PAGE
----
GLORY ROAD Add To My Top 10
Heart, Soul and Glory
Release Date: January 13, 2006
Genre: Drama/Sports Drama
Audience: Older children and adults
Runtime: 106 minutes
Distributor: Walt Disney Pictures/Buena Vista/Walt Disney Company
Director: James Gartner
Producer: Jerry Bruckheimer
Address Comments To:Robert Iger, CEO
Buena Vista Distribution Co.
(Walt Disney Pictures, Touchstone Pictures, Hollywood Pictures)
Dick Cook, Chairman
The Walt Disney Company
500 South Buena Vista Street
Burbank, CA 91521
Phone: (818) 560-1000
Josh Lucas plays Coach Don Haskins, a Southern-drawled flame-thrower determined to find success on college basketball’s grandest stage. After spending several years working with high school teams, Haskins finds his big break when offered the head coaching position at Texas Western. With no recruiting budget and a waning, apathetic group of supporters, the coach’s assignment to turn the program into a winner is a tall task. Haskins aggressively approaches his less-than-ideal circumstances with a recruiting strategy highly unconventional among Southern schools. By recruiting a group of players consisting mostly of African-Americans from cities all over the country, a daring move in the Deep South at the time, Haskins builds an impressive team that sneaks up on the college basketball establishment. Their growing success on the court, however, is greeted by racially motivated hate and persecution that only increase with each victory.
Although its delivery certainly exceeds Hollywood’s ever-decreasing standards, GLORY ROAD works because of the movie’s inspiring story. It’s interesting to watch the subtle but significant evolution of Coach Haskins as the movie progresses. As a coach expectedly obsessed with victory, Haskins recruits black players not to make a social statement, but to win basketball games. From the outset, Haskins appears almost oblivious to the Southern taboo of recruiting and playing African Americans, and seems unaffected by comments and warnings from the college administration and supporting alumni. Coach Haskins is, essentially, colorblind. As the team becomes more accustomed to winning, however, it also faces increasing harassment, forcing Haskins to acknowledge the ugliness of racism.
After returning home from a road game, Haskins is approached by his visibly shaken wife, who, like the team’s players, has received violent threats from the Ku Klux Klan. At this point, the coach finally seems to realize that he’s in the center of a cultural firestorm, and that the significance of his decisions extends far beyond the basketball court. Like his approach to basketball, the coach meets the social challenges head on and works to overcome difficulty with a commitment to perseverance and hard work.
“This is more than just a game now,” the feisty Haskins sneers, “I sure can’t quit on it.”
Haskins’ team reflects the unstinting leadership and character of their coach. Despite struggling with racial tensions, they develop a close bond that helps them succeed as champions.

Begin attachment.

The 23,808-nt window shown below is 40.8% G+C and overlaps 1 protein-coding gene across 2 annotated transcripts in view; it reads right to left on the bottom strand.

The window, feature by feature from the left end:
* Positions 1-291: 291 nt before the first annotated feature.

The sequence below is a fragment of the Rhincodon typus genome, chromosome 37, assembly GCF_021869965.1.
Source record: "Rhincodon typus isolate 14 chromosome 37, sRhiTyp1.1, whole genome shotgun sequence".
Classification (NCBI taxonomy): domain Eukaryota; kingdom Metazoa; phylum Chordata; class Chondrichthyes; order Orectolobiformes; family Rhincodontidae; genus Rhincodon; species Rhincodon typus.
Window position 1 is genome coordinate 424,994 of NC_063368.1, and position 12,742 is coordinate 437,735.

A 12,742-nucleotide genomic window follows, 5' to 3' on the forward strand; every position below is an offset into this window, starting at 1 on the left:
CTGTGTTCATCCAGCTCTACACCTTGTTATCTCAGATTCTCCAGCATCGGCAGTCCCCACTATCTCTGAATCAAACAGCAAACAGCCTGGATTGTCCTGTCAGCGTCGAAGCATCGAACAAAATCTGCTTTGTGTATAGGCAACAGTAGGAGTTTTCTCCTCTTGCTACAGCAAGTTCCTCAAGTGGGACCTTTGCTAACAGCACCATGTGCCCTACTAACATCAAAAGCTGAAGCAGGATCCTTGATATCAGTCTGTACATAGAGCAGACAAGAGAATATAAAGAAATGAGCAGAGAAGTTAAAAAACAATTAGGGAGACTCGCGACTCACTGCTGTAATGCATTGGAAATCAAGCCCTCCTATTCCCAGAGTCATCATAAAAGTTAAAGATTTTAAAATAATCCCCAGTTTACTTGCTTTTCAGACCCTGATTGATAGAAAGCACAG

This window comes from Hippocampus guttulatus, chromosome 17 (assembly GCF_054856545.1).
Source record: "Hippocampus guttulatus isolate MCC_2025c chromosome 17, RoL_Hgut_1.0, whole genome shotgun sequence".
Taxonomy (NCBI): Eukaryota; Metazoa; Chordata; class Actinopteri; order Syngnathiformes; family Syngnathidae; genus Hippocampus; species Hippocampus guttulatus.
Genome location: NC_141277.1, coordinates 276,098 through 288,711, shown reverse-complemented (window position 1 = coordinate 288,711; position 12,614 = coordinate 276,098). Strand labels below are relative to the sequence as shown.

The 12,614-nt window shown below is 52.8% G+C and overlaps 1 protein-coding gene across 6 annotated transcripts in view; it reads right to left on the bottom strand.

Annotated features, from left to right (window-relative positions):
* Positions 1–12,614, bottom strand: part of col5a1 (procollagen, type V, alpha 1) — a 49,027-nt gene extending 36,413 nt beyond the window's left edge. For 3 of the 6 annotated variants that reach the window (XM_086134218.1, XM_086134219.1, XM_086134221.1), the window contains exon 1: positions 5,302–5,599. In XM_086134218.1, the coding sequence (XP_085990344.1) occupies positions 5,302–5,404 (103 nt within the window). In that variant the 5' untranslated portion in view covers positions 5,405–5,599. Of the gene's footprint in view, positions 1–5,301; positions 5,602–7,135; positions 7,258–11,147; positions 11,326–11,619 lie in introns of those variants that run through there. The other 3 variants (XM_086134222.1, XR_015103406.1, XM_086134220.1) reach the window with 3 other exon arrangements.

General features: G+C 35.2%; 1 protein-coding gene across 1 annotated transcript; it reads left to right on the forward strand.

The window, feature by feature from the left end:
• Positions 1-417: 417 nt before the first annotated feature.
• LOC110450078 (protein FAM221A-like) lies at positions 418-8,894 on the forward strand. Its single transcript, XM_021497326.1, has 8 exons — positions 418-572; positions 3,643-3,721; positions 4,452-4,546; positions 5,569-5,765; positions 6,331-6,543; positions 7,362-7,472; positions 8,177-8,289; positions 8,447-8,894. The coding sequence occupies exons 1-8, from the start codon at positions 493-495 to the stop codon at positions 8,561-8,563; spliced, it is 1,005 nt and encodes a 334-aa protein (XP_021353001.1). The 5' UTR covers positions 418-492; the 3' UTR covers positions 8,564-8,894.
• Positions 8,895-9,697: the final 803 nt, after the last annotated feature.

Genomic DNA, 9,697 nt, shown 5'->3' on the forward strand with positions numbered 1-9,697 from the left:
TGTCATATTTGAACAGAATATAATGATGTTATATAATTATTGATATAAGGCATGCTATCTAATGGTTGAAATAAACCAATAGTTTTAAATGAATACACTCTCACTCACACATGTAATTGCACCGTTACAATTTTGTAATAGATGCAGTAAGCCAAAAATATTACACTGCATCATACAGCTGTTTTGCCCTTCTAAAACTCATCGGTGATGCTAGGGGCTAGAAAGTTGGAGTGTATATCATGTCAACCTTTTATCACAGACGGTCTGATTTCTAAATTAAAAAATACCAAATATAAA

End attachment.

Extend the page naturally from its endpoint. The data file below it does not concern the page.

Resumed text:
Jon Voight is outstanding as Kentucky coach Adolph Rupp, but the story exaggerates the legend’s flaws. More revisionist history is included during the championship game against Kentucky, in which the large assemblage of Kentucky fans are depicted waving confederate flags. These embellishments are unnecessary for such a compelling story, and underestimate the audience’s ability to recognize the nuances and complexity of the vile racism that plagued the Old South.
Also, there are some muffled obscenities, racial slurs, some drinking, raucous scenes in a African American party, and carousing. There is even a reference to Malcolm X and his black power movement. Furthermore, one white athlete is taught that “bad is good” and “good is bad” in black slang.
On the other hand, church is strongly commended by a player’s mother, one player leads the team in prayer, and various postive references are made to the Christian faith. Played during several scenes, GLORY ROAD’s theme song is the gospel spiritual “People Get Ready,” a radiant soul-stirring anthem very appropriate for the story. “People get ready, there's a train a comin' / You don't need no baggage, you just get on board / All you need is faith to hear the diesels hummin' / You don't need no ticket, you just thank the Lord.” It’s encouraging that, however subtly implied, the team’s victory on the court, as well its social implications, is portrayed as an act of a sovereign Lord. Coach Haskins could not have planned for the firestorm of which he became a part, but his commitment to doing the right thing, and his faith that doing so would pay off, is a moral lesson that’s worth sharing.
With convincing acting and a redemptive message, GLORY ROAD is a winner, full of teamwork, drama, heart, and soul. Played during several scenes, GLORY ROAD’s theme song is the gospel spiritual “People Get Ready,” a soul-stirring anthem appropriate for the story. The team’s victory on the court, as well its social implications, is portrayed as a situation made possible by a sovereign God. Coach Haskins’ commitment to doing the right thing, and his faith that doing so would pay off, is a moral lesson that’s worth sharing.